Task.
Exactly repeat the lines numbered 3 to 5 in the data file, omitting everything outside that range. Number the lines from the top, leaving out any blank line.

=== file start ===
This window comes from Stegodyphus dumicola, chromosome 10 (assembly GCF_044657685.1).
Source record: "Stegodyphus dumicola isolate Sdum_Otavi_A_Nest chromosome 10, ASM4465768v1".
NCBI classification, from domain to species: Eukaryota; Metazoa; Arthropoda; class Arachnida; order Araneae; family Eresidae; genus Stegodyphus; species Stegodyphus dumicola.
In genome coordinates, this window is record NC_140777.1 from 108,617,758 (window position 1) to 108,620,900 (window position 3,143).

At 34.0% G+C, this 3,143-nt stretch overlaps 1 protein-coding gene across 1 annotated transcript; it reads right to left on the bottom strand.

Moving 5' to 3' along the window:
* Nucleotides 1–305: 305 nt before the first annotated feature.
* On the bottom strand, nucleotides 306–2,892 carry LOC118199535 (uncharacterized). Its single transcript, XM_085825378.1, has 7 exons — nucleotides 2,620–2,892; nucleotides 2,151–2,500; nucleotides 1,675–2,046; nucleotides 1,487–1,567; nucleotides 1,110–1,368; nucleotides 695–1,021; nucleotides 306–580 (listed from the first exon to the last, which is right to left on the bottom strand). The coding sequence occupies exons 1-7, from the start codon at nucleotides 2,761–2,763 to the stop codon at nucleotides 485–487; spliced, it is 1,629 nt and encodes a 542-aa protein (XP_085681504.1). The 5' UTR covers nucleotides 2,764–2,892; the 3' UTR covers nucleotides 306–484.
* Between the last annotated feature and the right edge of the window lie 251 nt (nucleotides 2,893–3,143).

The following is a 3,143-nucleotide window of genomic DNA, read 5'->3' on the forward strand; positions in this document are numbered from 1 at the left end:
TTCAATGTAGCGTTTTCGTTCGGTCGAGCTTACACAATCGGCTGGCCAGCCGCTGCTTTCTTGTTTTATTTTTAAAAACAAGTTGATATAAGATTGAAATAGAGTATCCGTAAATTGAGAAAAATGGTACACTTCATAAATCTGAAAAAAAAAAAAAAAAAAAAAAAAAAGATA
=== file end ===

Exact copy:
NCBI classification, from domain to species: Eukaryota; Metazoa; Arthropoda; class Arachnida; order Araneae; family Eresidae; genus Stegodyphus; species Stegodyphus dumicola.
In genome coordinates, this window is record NC_140777.1 from 108,617,758 (window position 1) to 108,620,900 (window position 3,143).

At 34.0% G+C, this 3,143-nt stretch overlaps 1 protein-coding gene across 1 annotated transcript; it reads right to left on the bottom strand.